Posted in 2015

TM contention and INSERT /*+ APPEND */ parallel sessions?

Today I did a reorganization on 1,7TB tablespace, finally reduced to 620GB. (I have to have 10% free in a tablespace to not cause alerts). There were some tables arround 30GB with smaller LOBs and two tables with one 1TB LOB and 500GB LOB. To know it will work a testcase on the standby database was necessary. What I found out is following. When you have these two table with a structure like: ID PRIMARY KEY VARCHAR2(40), DESCRIPTION VARCHAR2(255), SIZE NUMBER, DATA BLOB the ID was something like a HEX number so it’s not the real query I use here, there was a sustr and ascii function too, Description of the data, size of the blob and finally the file or something like that, it’s a doc table, I don’t know what the application stores, for a DBA it’s not necessary to know. what I did to reorganize it was:

  • a new tablespace
  • create table new as select * from current where rownum<=0;
  • 8 sessions with: insert /*+ append */ into new select * from current where mod(id,8) = 0-7 ;

Here I found out that when you start them parallel, you get an enqueue: TM contention on sessions 1-7. Funny, so I googled and discovered to solve it I need to create a foreign key. alter table new add foreign key fk_new_id referencing current(id) ; After I did this and restarted all the insert sessions I got DIRECT PATH READ on all sessions and a THROUGHPUT of arround 1,3GB/min. The longest INSERT took 1 hour 30 minutes, so in this time a reorg on 500GB LOB was possible, 20 datafiles on one filesystem. Finally it had arround 160GB the LOB. alter table new drop constraint fk_new_id; alter table new add constraint pk_id primary key id tablespace index_tbs; On the 1TB LOB I used the same procedure and finished in 4 hours and 30 minutes. So I reduced 1,1TB from 23:00 until 06:00. Well, it’s interresting that when you use parallel insert you get a contention and a foreign key helps to solve it.

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Posted in 2015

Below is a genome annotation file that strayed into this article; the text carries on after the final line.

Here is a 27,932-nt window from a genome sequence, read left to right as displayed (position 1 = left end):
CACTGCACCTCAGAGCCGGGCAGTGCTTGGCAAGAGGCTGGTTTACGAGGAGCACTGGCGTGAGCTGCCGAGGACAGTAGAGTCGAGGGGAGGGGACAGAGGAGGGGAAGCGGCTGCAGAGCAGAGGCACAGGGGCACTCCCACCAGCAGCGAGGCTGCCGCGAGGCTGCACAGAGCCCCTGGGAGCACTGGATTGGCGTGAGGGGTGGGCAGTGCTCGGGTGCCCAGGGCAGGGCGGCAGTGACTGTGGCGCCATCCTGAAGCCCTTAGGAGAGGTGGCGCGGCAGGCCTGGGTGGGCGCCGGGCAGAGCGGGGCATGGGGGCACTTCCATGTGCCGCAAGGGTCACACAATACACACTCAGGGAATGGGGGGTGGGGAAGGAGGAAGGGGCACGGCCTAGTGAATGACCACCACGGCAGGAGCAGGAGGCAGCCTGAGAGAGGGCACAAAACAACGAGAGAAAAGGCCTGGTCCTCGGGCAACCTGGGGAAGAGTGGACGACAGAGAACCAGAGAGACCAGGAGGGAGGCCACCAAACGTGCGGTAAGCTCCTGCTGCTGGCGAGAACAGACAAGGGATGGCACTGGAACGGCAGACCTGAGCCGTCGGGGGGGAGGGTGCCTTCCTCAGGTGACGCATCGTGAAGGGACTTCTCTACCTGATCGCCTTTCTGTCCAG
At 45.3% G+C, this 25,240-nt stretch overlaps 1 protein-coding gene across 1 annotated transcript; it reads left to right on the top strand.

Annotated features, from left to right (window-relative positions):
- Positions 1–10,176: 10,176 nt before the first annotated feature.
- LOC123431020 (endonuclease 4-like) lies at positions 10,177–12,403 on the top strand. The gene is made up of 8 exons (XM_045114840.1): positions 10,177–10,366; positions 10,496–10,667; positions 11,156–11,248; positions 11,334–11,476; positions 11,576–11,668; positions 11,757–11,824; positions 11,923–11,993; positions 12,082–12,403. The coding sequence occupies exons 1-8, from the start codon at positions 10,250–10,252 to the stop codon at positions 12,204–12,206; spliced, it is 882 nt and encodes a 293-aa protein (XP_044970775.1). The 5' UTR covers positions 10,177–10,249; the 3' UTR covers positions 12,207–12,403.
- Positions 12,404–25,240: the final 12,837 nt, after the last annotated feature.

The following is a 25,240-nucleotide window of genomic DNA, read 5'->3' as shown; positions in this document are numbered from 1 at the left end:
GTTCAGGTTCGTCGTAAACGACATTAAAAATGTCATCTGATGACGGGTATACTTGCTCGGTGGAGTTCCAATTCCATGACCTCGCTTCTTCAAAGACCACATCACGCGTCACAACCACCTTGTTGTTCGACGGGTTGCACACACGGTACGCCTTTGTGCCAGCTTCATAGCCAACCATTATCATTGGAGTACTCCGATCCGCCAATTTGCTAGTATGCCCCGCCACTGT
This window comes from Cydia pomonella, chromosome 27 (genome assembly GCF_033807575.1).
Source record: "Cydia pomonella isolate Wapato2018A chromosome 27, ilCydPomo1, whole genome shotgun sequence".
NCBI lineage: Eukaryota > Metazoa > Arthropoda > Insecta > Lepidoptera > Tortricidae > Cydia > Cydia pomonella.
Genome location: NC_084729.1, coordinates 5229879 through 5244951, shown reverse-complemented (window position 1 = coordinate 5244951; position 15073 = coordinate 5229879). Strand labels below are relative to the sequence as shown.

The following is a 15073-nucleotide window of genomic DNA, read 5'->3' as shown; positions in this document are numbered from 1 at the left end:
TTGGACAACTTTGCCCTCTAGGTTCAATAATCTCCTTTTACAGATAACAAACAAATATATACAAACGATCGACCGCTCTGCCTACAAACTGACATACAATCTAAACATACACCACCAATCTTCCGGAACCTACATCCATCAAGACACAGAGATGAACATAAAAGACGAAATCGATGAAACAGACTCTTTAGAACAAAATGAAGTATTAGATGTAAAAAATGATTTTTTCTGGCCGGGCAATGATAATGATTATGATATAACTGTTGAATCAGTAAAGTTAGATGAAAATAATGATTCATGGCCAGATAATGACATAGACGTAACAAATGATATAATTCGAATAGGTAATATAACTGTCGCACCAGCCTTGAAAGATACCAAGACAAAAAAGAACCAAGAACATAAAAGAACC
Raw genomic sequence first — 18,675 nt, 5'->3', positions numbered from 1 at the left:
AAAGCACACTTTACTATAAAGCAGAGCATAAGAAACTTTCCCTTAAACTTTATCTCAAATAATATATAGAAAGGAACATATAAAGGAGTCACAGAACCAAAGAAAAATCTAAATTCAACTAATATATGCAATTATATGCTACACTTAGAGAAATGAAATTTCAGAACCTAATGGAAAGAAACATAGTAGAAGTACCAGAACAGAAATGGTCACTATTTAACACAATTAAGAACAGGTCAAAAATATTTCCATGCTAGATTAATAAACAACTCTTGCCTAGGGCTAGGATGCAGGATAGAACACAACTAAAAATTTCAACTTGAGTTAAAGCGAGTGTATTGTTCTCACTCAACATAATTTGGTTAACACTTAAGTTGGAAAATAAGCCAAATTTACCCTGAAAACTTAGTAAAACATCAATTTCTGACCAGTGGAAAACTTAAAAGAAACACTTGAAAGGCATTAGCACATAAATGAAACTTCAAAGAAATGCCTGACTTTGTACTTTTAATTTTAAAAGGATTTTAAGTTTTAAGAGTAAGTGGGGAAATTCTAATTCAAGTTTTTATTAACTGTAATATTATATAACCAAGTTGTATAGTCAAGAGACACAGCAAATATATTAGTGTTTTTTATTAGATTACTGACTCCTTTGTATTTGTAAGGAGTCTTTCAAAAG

Little Statspack Performance monitoring SQL

Well, you know Average Active Sessions, if you don’t have AWR than this is a way how to get some information, use Statspack. The query displays how many users were working(active) in a second.

select t.snap_time,round(t.dbtime/t.elapsed,2) as "AvgActiveSessions" from (
select
snap_time,
stat_name,
nvl(round((l.value-lag(l.value) over (order by l.snap_id))/1000000,2),0) as dbtime,
nvl((s.snap_time-lag(s.snap_time) over (order by s.snap_id asc))*24*60*60,0) as elapsed
from stats$snapshot s, v$sys_time_model m, stats$sys_time_model l where
m.stat_id=l.stat_id and s.snap_id=l.snap_id
and m.stat_name='DB Time'
and snap_time between &timelow and &timehigh
order by 1 asc ) t
where t.dbtime!=0
/

The same query can be used for the statname DB CPU, so it means it should be smaller than the AAS. It says how much CPU seconds were used in a second.

select g.snap_time,round(g.cpu/g.elapsed,2) from (
select
t.snap_time,
round((n.value-lag(n.value,1,n.value) over (order by n.snap_id)),0)/100 cpu,
nvl((t.snap_time-lag(t.snap_time) over (order by t.snap_id asc))*24*60*60,0) as elapsed
from stats$sysstat n,stats$snapshot t
where n.snap_id in (select snap_id from stats$snapshot where snap_time between &timelow and &timehigh )
and n.name ='CPU used by this session' and t.snap_id=n.snap_id order by 1,2 ) g
where g.cpu!=0
/

This query shows the same information about the CPU usage, of course it’s not the same as the underlying tables are not refreshed in the same time (v$sysstat and v$sys_time_model – I know these are views, but I mean the underlying tables)

Example:
AAS = 1,2
DB CPU = 0,8

There were 1,2 active sessions per second and they used 0,8 seconds per Second on CPU. Great.. now if you divide this 0,8 with CPU_COUNT*100 you get the CPU usage in %